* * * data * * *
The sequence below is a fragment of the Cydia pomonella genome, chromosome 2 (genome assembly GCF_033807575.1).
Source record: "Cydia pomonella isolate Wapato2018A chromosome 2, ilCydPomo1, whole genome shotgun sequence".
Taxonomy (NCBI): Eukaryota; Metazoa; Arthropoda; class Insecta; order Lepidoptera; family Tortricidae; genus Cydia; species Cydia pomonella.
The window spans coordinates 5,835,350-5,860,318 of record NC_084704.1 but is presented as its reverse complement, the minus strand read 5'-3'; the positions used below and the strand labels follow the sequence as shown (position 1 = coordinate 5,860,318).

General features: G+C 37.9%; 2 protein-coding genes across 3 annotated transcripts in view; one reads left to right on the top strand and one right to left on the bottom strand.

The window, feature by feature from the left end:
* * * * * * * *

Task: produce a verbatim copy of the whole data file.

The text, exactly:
The sequence below is a fragment of the Cydia pomonella genome, chromosome 2 (genome assembly GCF_033807575.1).
Source record: "Cydia pomonella isolate Wapato2018A chromosome 2, ilCydPomo1, whole genome shotgun sequence".
Taxonomy (NCBI): Eukaryota; Metazoa; Arthropoda; class Insecta; order Lepidoptera; family Tortricidae; genus Cydia; species Cydia pomonella.
The window spans coordinates 5,835,350-5,860,318 of record NC_084704.1 but is presented as its reverse complement, the minus strand read 5'-3'; the positions used below and the strand labels follow the sequence as shown (position 1 = coordinate 5,860,318).

General features: G+C 37.9%; 2 protein-coding genes across 3 annotated transcripts in view; one reads left to right on the top strand and one right to left on the bottom strand.

The window, feature by feature from the left end: